“After 12 years, three bikes, five crashes, two sprained limbs and one emergency operation, I have decided that 2015 is the year I give up commuting by bicycle.

        Why now? Well, there are a few reasons. For one, my work patterns have changed; I do go to more early meetings, late meetings and meetings that just aren’t right for turning up looking a bit dishevelled. And I am a bit older – I have to accept that I’m not as quick healing from those bumps and bangs as I used to be.

        But mostly, I’ve recognised the simple truth – it’s just too dangerous.

        Which is sad, as in the main I’ve enjoyed it. I’ve enjoyed the freedom from the vagaries of public transport (and in London, there are plenty of those).

        I’ve enjoyed the daily workout I got from the 40km round trip. And I’ve definitely enjoyed the saving on rail fares.

        But I’ve concluded it’s just not worth the risk. And contrary to popular belief that risk does not come in the form of cars, vans, lorries or buses, all manically trying to knock off the innocent cyclist No, that risk comes from other cyclists. There are now just too many of them, and there is simply not enough space.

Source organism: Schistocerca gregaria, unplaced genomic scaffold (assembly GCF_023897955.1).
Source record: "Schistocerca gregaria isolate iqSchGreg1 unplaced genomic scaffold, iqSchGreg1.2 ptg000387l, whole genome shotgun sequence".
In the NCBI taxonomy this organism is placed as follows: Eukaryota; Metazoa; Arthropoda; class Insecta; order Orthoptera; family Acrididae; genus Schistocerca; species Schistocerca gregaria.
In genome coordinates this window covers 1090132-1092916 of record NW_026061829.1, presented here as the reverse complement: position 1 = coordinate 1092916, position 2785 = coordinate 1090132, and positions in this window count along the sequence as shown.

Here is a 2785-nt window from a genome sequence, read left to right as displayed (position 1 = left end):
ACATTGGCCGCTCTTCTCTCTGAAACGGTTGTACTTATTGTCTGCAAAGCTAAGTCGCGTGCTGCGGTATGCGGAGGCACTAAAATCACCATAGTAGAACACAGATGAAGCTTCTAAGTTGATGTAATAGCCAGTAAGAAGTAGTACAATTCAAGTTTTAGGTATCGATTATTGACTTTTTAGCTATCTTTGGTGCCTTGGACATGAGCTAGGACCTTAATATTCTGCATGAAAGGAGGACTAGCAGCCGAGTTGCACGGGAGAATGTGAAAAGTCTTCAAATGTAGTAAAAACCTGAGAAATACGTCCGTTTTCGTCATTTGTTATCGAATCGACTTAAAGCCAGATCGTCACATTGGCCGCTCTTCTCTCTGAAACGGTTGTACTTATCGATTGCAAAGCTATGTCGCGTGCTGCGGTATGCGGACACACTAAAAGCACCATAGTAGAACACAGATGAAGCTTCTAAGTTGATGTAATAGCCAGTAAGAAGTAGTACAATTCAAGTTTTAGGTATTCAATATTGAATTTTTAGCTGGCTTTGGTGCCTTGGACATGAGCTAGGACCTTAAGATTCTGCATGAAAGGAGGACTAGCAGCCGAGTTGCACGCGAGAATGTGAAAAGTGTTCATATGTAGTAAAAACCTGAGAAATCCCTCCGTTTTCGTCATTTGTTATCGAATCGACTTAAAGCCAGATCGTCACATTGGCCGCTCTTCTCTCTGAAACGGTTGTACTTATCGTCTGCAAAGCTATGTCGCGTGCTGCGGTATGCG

And now we have the confirmation this week that London mayor Boris Johnson is spending multiple millions of pounds on a raft of segregated cycle “super highways”. And I’m sorry, but these are only going to make things worse.

        I’ve made clear my views on segregation in this column before and I stand by them. It is a terrible, terrible mistake.

        And this is not just me saying this. Other transportation professionals I have spoken with concur.

        Johnson should be applauded for his determination to make cycling safer. But the feeling is he is being badly advised. I say that because he actually solved the problem last year when, under his instruction, police officers were dispatched to supervise behaviours at key accident black spots across the capital.

        The impact was immediate. Accidents ceased.

        OK, it still didn’t solve the problem of the massive shortage of road capacity in our space-constrained capital city, but lane segregation won’t either. That’s actually going to reduce the space available even more.

        And what it is going to do in the process is make cyclists complacent about the hazards of cycling in the capital, making them all the more vulnerable when they eventually emerge from the protection of their segregated lanes – which will invariably be where the space is just too tight for segregation and actually the risk of conflict with cars is at its greatest.